Idiopathic pulmonary fibrosis (IPF) is a disease whose cause and cure are not studied and there is also no known treatment for it till date. It is a lung disease characterized by scarring in the lungs causing fibrosis and slow deterioration of the entire organ (lung).
Statistics show that approximately 83,000 Americans suffer from the disease and 31000 new cases are diagnosed every year. Ten years ago Jean Thompson became a prey to the disease and now her twin sister joy Thompson is suffering from this incurable lung disease. It is a very sad situation that till date there is no accepted treatment. New research is done by patient-centered non-profit organization called the Coalition for Pulmonary Fibrosis (CPF). This has done a lot to help patients suffering from IPF. Mark Shreve, CEO of the CPF said that when it affected the twin sisters they have not heard of the disease. This is because there were no resources available to conduct clinical trials for disease.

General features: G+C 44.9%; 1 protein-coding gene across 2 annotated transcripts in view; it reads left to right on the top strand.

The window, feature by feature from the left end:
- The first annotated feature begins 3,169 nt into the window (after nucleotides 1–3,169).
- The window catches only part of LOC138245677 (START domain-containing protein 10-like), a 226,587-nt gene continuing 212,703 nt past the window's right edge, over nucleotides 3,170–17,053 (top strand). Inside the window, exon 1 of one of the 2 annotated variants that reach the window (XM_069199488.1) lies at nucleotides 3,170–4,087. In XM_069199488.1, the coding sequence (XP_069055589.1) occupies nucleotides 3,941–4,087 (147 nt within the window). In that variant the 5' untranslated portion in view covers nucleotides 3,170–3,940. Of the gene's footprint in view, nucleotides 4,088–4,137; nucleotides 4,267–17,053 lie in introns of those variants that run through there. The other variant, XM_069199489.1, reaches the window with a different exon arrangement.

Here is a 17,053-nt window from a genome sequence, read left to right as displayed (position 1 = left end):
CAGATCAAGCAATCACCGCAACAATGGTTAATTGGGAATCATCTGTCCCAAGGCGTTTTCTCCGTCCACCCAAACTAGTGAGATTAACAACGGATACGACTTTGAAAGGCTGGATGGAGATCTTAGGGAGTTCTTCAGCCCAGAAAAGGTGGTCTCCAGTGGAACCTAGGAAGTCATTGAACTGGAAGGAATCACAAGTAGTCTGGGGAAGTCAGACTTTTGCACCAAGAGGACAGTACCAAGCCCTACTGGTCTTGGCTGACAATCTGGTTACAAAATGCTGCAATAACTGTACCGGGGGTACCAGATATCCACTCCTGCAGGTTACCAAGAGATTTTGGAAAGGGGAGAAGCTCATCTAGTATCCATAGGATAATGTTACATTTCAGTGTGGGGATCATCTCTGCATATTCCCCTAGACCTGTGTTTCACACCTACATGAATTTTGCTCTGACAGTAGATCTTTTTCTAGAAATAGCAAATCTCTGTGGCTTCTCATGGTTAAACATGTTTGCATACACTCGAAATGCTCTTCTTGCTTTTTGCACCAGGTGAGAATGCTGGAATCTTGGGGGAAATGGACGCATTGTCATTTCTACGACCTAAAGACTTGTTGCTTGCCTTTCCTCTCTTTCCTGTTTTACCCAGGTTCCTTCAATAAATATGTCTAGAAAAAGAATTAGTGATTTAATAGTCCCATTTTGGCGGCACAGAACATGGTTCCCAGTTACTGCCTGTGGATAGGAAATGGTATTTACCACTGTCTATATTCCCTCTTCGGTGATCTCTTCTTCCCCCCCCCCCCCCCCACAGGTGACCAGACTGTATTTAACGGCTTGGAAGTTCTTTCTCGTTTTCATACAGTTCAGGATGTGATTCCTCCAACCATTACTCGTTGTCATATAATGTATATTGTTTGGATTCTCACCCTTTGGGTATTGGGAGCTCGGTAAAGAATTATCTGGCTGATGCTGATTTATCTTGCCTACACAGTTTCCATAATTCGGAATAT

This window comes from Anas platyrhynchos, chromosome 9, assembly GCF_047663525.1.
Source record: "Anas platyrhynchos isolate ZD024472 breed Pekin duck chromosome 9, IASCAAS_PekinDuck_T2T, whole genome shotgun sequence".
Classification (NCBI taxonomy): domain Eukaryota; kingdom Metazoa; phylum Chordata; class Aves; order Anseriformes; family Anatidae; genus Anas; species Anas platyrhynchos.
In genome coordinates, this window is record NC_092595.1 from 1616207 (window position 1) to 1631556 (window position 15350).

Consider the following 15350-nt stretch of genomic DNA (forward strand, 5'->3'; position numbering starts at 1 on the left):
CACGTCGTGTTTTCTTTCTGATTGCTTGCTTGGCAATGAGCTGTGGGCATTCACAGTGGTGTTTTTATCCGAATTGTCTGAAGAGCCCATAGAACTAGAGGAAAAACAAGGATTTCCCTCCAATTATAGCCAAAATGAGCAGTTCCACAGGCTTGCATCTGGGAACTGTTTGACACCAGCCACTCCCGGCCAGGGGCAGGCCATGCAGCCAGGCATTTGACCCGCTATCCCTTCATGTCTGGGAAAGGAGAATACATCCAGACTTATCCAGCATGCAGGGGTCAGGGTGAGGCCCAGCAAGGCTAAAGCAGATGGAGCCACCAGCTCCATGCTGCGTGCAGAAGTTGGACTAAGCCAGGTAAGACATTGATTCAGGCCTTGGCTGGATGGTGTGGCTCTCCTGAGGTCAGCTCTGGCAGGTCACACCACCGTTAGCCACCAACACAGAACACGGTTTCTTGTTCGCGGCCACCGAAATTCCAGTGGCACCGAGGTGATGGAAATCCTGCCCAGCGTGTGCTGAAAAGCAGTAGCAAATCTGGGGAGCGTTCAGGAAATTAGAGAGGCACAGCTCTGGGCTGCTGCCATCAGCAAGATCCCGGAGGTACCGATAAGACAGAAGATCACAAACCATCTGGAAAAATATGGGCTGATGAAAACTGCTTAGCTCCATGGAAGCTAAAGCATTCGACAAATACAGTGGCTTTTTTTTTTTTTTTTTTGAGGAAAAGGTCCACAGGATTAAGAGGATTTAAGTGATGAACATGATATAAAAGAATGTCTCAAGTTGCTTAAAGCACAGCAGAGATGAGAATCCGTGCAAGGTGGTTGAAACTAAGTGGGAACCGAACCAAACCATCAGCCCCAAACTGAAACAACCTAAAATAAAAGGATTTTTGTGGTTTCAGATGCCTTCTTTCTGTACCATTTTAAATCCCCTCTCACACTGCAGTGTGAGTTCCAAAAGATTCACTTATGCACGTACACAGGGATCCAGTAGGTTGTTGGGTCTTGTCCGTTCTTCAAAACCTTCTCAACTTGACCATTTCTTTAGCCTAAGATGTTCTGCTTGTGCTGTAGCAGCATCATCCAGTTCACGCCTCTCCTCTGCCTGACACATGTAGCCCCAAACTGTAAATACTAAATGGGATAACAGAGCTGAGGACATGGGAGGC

When Jean was suffering from the disease there was no correct diagnosis which brought her to the last stage of the disease. Hence CPF helped patients educate themselves about the disease. CPF was formed by a group of physicians, patients, family members and non-profit organizations who saw a huge unmet need. It has set various options of treatment for those suffering from IPF such as lung transplantation and pulmonary rehabilitation. CPF has added a network of 35 support groups and important patient access to physician referrals.
In 1999 the American Thoracic Society released a consensus statement regarding the diagnosis and treatment of the disease. It is thought that genetics may play a role in the causes of IPF for some patients. But the genetic link has not been pinpointed. several investigational therapies are in the pipeline such as interferon gamma 1-b, pirfenidone, imatinib mesylate, etanerrcept, and iloprost-listed alpha that may hold the key to life-saving treatments for the disease.